My workflow varies -- which isn’t ideal. I tend to work on the most important thing first in the day, which is almost always some piece of writing internal to Zaarly. I find I get a second wind after a workout, so that is a good way to reset for the ‘night shift’. Spending an hour in the gym gets me 1-2 more productive hours that I wouldn’t have had if I just ‘rested’ instead. It restarts my momentum."


"Naval has been very generous in supporting this project. He’s always been very responsive and helpful, far beyond my expectations at the beginning. He is yet another person who shows me that the most successful people I know always work quickly!

I’m grateful he gave me a shot at creating something he could be proud to have people read. It’s not a trivial thing to allow someone to create a book that will have your name across the front. I really appreciate the opportunity and respect the trust it takes to turn this over to essentially a stranger from the internet!

Naval is good about mentioning the sources of his ideas, and I included those wherever possible. I didn’t interrupt the conversational tone with a lot of sidebars and citations, though. Early readers talked about binging this book and reading for hours at a time -- I wanted to protect that magic feeling.

Readers who want to get deeper into understanding the sources of Naval’s ideas will realllllly love the Naval’s Recommended Reading section, where he talks about his favourite books and influences. This where you can really re-construct Naval’s worldview in your own mind in a more robust, first-principles way."


"He offered (to add some unpublished material), but I wanted to embrace the constraint of using only publicly available materials. After the book is released, I’m hoping to do an interview that goes along with the book, asking questions readers are left with after reading. Then, we’re all experiencing it together.

Also, there are some very obscure sources I pulled up. Even the most diehard Naval fans have found ideas and passages in this book that they’ve never seen before!

He (Naval) had input periodically throughout development, from very rough early days, through the giant, giant draft, and into the final stages. He’s been very trusting of my vision as we’ve worked toward this final version.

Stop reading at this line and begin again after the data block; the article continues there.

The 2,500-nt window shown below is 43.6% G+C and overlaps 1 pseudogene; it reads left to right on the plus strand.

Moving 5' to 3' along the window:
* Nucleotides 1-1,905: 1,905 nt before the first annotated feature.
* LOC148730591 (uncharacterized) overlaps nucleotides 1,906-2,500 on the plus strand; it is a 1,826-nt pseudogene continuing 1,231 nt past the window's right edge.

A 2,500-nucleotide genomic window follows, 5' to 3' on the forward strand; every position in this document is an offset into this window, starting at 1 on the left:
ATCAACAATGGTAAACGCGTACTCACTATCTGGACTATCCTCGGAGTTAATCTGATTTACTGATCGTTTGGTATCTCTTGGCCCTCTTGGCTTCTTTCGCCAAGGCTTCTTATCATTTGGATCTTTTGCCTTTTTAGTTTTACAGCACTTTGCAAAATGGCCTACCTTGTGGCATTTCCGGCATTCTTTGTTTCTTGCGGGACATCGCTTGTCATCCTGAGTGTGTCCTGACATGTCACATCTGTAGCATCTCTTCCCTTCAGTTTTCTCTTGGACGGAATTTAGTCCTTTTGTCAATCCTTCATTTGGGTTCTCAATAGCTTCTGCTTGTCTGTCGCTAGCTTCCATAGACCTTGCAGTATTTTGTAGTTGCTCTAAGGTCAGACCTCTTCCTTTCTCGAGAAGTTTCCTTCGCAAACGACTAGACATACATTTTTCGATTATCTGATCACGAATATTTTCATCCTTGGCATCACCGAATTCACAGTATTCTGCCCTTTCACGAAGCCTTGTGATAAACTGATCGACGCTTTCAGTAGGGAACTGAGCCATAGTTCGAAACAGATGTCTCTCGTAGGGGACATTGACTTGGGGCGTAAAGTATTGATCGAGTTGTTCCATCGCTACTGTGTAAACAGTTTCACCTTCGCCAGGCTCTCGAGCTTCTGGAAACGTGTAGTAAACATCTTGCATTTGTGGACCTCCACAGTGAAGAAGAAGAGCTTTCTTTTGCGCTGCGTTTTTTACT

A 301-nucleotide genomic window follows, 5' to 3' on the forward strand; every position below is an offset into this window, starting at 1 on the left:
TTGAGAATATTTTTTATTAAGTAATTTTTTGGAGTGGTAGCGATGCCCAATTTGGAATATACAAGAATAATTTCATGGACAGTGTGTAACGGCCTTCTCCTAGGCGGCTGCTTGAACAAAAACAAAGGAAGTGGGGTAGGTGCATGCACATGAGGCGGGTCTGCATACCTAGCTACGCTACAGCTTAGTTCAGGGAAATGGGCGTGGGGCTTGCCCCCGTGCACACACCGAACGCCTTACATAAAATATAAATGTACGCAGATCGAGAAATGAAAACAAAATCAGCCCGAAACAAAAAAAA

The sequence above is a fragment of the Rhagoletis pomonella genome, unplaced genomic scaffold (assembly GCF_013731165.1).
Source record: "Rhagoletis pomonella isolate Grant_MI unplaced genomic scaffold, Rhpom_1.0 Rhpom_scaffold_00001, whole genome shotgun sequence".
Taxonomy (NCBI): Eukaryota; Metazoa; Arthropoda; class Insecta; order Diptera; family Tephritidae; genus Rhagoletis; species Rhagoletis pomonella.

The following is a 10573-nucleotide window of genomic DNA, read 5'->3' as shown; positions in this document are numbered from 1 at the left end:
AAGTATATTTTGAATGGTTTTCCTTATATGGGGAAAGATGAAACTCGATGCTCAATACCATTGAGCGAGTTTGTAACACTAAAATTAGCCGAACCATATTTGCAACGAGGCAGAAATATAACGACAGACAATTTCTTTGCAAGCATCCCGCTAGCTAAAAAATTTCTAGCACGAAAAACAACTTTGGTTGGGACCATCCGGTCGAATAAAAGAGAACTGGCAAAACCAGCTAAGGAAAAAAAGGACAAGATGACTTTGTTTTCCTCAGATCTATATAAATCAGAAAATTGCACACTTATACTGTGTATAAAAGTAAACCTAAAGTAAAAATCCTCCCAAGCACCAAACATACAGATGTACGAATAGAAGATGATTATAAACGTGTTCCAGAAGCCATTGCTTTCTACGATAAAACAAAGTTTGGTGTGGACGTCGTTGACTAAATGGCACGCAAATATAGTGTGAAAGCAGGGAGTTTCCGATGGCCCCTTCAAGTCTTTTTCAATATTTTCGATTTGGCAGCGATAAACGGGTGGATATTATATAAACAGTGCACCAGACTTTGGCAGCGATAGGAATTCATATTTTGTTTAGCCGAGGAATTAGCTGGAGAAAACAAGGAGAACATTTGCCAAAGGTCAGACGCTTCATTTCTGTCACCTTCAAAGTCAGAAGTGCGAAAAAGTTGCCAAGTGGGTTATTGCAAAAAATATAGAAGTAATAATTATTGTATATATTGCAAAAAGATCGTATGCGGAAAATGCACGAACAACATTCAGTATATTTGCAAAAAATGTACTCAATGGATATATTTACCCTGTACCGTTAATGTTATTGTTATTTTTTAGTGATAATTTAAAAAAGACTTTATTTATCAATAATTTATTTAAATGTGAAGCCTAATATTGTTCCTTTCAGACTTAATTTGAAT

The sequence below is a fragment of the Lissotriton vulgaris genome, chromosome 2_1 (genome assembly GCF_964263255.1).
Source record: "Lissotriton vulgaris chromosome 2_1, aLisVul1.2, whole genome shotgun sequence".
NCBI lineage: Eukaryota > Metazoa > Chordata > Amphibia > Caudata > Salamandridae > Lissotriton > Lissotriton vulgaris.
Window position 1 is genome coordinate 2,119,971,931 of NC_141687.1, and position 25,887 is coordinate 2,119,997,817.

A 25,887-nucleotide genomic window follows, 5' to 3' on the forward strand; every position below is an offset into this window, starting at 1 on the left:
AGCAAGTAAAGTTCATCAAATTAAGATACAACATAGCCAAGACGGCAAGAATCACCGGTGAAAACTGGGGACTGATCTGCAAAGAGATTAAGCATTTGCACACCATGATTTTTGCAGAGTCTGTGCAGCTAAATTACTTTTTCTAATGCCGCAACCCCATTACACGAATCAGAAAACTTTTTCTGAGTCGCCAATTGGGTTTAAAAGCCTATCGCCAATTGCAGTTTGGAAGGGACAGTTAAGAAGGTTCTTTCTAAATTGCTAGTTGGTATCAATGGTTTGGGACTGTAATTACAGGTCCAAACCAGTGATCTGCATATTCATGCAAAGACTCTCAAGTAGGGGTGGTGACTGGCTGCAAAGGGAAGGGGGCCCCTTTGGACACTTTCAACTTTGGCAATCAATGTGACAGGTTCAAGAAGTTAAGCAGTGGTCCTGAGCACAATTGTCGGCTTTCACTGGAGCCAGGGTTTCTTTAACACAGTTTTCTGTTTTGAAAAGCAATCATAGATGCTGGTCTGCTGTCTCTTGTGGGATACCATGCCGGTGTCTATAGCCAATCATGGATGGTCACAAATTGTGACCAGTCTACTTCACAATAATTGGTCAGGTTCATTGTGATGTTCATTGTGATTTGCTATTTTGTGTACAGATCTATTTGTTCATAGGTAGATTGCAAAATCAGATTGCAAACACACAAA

His partner Nivi also provided some exceptional feedback."


The Navalmanack excites me for a few reasons. Firstly, the content looks set to be breathtaking. The bits and pieces of Naval that readers have become accustomed to have proven to be amongst the highest quality information and insight available. This book puts all of that in one place. It's a breeding ground for learning and growth.

Secondly, Eric Jorgenson is taking on the tough task of writing a book in his spare time. His transparency means that we're able to learn valuable lessons from him while watching what it takes to do it successfully.

Here are some lessons I've learnt while speaking to Eric which have proven valuable for me. These are a note to self.

  1. Creative constraints make writing easier. By embracing simplicity, you're able to focus your attention on specific tasks and ensure that you do them properly.

  2. Balancing work and projects will never be easy. Don't be too harsh on yourself.

  3. Always do the most important thing first. This is a habit of many successful writers and one which will serve you well.

  4. Successful people have a tendency to work quickly.

If you enjoyed this piece, you'll enjoy 'Elegance & Simplicity,' the story about the rise of Visualize Value, and 'Recovering from Pessimism,' an interview with Jack Butcher.

I write a weekly newsletter called 'Cultivating Creativity.' It's a one minute read that helps you find creativity in the busy lives we lead. You can sign up below.